Or, as Pardee put it this week, after being reminded that Cooke had criticized him publicly at mid-season for the Redskins' lack of emotion: "That's just a coverall, scapegoat excuse made by every team that has deficiencies in material."

The familiar progression is inexorable. Often, as with Pardee, the downward vortex of poor material, dying morale and insufficient authority vested in the coach leads to a bitter firing.

It shocks the NFL's most consistent winning teams that so few franchises discover the escape hatch in this predicament. As Stram says, "Every good team cheers every time another team fires its coach and has to star over again."

"If your players aren't certain that the coach is making decisions for two or three years down the line, then you ain't got nothin'," Schramm says.

Landry takes the argument one step further, and perhaps gets to the crux of the issue.

"Football is still primarily emotional. Hitting comes first. Thinking comes second," says the supposedly emotionless coach. "So, my job is to get men to do what they don't want to do -- punish themselves. If you give them an out, a way to avoid the pain and not pay the price, they'll take it. Not consciously. But subconsciously, they'll take the 'out.' How do you get them to pay that price in punishment to themselves?

"Well," says Landry, "one of the best ways is to make sure that they are concerned about keeping their jobs. And, they won't be, if they think that the coach may not keep his job."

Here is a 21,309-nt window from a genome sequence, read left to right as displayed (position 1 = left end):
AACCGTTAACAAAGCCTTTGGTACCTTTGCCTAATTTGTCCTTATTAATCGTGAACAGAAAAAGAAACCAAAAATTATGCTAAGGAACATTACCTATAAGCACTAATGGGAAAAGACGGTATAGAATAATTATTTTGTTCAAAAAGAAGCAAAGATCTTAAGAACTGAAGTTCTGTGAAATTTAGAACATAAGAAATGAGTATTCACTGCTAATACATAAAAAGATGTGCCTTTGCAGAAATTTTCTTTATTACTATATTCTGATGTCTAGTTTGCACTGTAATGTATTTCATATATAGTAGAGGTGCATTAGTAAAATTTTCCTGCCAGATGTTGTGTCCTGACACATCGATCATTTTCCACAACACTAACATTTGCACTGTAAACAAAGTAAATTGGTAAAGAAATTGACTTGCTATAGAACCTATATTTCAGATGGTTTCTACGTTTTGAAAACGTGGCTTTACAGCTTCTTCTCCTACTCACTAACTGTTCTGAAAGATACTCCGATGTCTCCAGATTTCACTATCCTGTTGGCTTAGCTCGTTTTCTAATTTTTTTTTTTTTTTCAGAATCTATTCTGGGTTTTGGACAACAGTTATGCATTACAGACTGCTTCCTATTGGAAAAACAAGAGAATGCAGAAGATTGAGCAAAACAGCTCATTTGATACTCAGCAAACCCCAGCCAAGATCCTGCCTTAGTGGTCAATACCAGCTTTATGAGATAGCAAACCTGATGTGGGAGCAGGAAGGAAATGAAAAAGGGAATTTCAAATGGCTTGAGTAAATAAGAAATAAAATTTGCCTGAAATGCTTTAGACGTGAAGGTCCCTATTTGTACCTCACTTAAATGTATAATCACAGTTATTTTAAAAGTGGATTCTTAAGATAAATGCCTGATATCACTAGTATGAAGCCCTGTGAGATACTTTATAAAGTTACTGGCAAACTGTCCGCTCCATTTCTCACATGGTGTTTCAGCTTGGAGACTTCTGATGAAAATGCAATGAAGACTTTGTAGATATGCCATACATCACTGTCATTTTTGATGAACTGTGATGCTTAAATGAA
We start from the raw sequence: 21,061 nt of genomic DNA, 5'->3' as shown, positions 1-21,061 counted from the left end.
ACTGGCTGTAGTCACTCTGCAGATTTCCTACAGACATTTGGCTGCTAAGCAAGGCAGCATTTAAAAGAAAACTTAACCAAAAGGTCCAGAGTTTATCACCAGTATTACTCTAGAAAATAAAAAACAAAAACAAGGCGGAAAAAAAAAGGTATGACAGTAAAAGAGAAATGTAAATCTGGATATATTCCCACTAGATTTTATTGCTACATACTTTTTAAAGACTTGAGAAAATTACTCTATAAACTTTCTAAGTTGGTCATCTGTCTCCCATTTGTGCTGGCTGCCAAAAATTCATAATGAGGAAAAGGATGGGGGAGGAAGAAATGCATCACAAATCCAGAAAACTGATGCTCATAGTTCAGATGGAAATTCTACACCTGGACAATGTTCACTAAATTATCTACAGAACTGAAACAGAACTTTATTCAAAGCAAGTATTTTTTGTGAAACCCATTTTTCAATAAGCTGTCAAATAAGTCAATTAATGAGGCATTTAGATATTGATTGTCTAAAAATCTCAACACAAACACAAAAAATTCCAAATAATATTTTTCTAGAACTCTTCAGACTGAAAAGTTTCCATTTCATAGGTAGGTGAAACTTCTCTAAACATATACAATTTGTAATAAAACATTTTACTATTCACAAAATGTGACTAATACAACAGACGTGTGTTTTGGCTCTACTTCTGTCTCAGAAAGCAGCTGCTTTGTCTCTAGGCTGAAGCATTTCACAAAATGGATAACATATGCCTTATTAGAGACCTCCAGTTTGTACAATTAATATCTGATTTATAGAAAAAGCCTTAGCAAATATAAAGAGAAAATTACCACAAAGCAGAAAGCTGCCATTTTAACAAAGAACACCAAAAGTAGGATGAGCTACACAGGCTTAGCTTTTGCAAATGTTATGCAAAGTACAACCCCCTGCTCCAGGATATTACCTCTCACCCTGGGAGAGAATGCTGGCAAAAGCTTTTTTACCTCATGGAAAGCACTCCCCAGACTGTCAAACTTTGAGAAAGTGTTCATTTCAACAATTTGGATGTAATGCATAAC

Marchibroda embellishes the same idea: "Football is the ultimate team game. All 11 men are linked. If one lets down, he can sink the other 10. But it's also the game where it's hardest to tell -- impossible, really -- which men are only giving 80 or 90 percent. As a coach, you have to inspire them, make them willing to play like wild men. And as soon as they lose confidence in either your ability or your authority, how long do you think they're going to play for you with reckless abandon?"

These are bad days for coaches drawn larger than life, for those who see the football world as a canvas on which they will paint a grand mural and leave their signiature -- clear and solitary -- in the corner.

"The life is draining out of the game," Stram grumbles. "Some super rich guy buys the team and meddles in it. Some jock sniffer, who's not even a football guy, runs the front office. The assistant coaches are technicians who divide the team up into offense, defense, special teams and kicking game. They're the theorists. And the players are big, strong, weight-trained mechanics who do exactly what they're told. The coach is just the guy standing in the middle holding a clipboard, with nothing to do.

"Where the hell is the humanity in the game? I remember when guys got into the game so they could express themselves. It was heroic."

For all his outward stoicism, those familiar inward fires burned in Pardee. Just hours after his firing, he was still stunned by the way reality was interferring with his coaching dream. "If I'm going to take the credit or the blame when we win or lose," he said plaintively, "then I want to control my own destiny."

That's not the way it works these days.

"The trend," Grant says, "is toward hiring pro assistants for the head jobs. They tend to be, let's say, more malleable."

When Bum Phillips, with his rattlesnake-skin boots, his 10-gallon hat, his cracker-barrel humor and his anacronistic crew cut, got the real boot, he told his friends: "Don't act so sad. I didn't die. I just got fired."

The sadness was not so much for Phillips, but for the fascinating type of give-'em-hell NFL leader that he epitomized. Bum may not have died, but his stalwart breed looks far from healthy.